Will the new blueprints work? I think so. Will I backtrack into another scene-by-scene matrix, perhaps more complex than before? If I need to.

Please share your techniques, favorite links, resources, and examples for writing a coherent, credible series!

Staying true to your book

What would you do?

You’ve finished the book, asked a variety of test readers to give you feedback, and made changes based on their feedback. You love this book, its characters, and its message. You submit the manuscript, as requested, knowing that it will be assigned an editor. You wait and wait and finally the edits arrive in your inbox.

By page two you realize the editor has misread your book, viewing it through the lens of a belief system that is apparently at odds with your message. Of all the things you anticipated, this wasn’t one of them. Not only does the editor object to the way you’ve handled sensitive situations, he wants you to rewrite the book to bring it in line with his passionate viewpoint. It’s almost as if you’re bringing a Jewish perspective to situations, and now you’re expected to rewrite your book from a Catholic perspective. Yikes!

Okay, let’s make it even harder: You’re a brand new author and this is your first book. And you have no option to request another editor.

So, what would you do?

I won’t share all the curses, prayers, foot stomps, phone calls to friends, double-checks with test readers, and obsessive cleaning sprees, but you can imagine how my kitchen shone for the ten days of this editing ordeal!

Here’s what I did in response to the editor’s input:

To begin on a positive note, I separated the edits that were craft-related from those that were ideology-related. I looked at the merits of the craft-related edits and saw that most of them definitely improved the quality of the writing and the effectiveness of the book for my target audience. It felt good to see that in some ways the editor was on my side; I made those changes and took time to reflect on how the tips and techniques would benefit me as I moved forward in my writing career.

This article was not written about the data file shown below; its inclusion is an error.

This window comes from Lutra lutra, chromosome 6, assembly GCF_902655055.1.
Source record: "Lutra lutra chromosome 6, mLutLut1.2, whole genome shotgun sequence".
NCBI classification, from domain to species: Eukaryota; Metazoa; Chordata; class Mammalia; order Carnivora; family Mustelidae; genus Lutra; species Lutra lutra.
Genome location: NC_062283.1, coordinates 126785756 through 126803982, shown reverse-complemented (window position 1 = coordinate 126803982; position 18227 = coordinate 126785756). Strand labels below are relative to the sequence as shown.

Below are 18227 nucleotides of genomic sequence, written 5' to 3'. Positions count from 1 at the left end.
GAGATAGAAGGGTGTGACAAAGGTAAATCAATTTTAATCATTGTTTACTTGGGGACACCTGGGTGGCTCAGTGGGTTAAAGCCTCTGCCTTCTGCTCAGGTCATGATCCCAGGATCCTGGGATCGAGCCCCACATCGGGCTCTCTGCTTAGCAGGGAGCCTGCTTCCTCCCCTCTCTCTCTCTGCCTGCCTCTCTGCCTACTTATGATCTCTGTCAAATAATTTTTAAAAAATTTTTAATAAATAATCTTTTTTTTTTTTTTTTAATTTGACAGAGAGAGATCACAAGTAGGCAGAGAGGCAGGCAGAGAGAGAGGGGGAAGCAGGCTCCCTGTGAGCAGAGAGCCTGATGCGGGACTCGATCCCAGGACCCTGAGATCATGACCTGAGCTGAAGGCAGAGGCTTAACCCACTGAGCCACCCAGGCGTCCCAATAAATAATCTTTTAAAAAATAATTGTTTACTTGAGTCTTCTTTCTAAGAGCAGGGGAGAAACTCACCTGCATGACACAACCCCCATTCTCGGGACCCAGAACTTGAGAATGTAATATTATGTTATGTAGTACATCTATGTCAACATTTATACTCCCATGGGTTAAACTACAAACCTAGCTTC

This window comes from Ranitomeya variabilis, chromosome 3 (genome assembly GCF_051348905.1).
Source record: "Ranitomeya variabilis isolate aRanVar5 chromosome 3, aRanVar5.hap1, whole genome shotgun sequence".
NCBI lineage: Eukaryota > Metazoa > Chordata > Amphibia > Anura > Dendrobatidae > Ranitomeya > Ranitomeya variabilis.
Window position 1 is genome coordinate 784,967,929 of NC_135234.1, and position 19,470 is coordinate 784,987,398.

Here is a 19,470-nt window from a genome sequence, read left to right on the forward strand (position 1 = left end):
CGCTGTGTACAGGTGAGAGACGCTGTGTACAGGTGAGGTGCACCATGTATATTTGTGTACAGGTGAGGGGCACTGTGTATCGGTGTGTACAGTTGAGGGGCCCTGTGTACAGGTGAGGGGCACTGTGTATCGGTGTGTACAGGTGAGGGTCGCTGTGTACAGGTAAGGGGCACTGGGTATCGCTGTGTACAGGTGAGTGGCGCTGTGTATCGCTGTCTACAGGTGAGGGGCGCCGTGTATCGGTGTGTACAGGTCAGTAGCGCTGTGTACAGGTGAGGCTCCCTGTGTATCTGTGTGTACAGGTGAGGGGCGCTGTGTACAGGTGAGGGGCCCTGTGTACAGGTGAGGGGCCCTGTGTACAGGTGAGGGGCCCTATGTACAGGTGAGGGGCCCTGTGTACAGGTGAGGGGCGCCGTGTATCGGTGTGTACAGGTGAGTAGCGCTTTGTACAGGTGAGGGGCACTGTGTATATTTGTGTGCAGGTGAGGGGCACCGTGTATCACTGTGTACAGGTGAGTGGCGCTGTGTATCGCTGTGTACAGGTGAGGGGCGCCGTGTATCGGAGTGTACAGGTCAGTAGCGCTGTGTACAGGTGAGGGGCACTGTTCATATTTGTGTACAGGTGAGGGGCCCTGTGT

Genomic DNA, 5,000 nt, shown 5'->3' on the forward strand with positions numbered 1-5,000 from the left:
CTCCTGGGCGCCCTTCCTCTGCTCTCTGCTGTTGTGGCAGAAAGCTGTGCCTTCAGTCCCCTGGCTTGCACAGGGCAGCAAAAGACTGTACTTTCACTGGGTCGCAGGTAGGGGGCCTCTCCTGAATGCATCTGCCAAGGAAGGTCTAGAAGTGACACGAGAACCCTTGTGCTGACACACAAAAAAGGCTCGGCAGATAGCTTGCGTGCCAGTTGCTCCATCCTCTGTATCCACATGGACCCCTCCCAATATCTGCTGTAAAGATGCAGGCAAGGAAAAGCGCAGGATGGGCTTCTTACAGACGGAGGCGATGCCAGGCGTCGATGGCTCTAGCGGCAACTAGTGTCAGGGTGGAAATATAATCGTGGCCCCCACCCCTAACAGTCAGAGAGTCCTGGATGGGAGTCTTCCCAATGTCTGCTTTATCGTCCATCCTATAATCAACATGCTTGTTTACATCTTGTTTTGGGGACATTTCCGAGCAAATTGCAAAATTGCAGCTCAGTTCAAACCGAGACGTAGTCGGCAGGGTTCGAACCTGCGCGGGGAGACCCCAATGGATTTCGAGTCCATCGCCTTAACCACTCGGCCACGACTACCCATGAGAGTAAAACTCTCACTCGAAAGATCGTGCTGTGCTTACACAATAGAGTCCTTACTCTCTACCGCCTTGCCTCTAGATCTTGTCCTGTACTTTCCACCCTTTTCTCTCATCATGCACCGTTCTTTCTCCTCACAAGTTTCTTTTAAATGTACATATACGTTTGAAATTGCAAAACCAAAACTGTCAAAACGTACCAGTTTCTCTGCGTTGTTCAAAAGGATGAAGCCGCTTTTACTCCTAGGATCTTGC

Buoyed by that little success, I moved on to the comments that arose from the tricky professional lens the editor wore when he picked up my book. Were any of the comments valid relative to my story? Very few, I thought. I decided to incorporate those few changes by working them into the character arcs of the hero and heroine the best I could. That done, I gave myself a pat on the back for staying true to my book and moved ahead.

Next, I looked at the really troublesome comments that did not fit with the nature or intent of my book. Ultimately I had to ask myself if my characters’ motivations were clear to my reader? How about the hero’s thinking and the heroine’s responses and the villain’s villainy? Did the editor misread them and judge them anathema because of his particular lens or because of my sloppy writing? Probably some of each, I decided.

I did a complete review of the book looking specifically at how I represented motivation through action and dialog. Also, where had I muddied the water or gotten preachy or danced around an issue or failed to connect the dots in a character’s arc? That analysis taught me a lot. I set about clarifying why my characters thought and behaved as they did, particularly in those sensitive situations that the editor dissed. And I made changes accordingly– not to embrace the editor’s view– but to clarify and improve my story.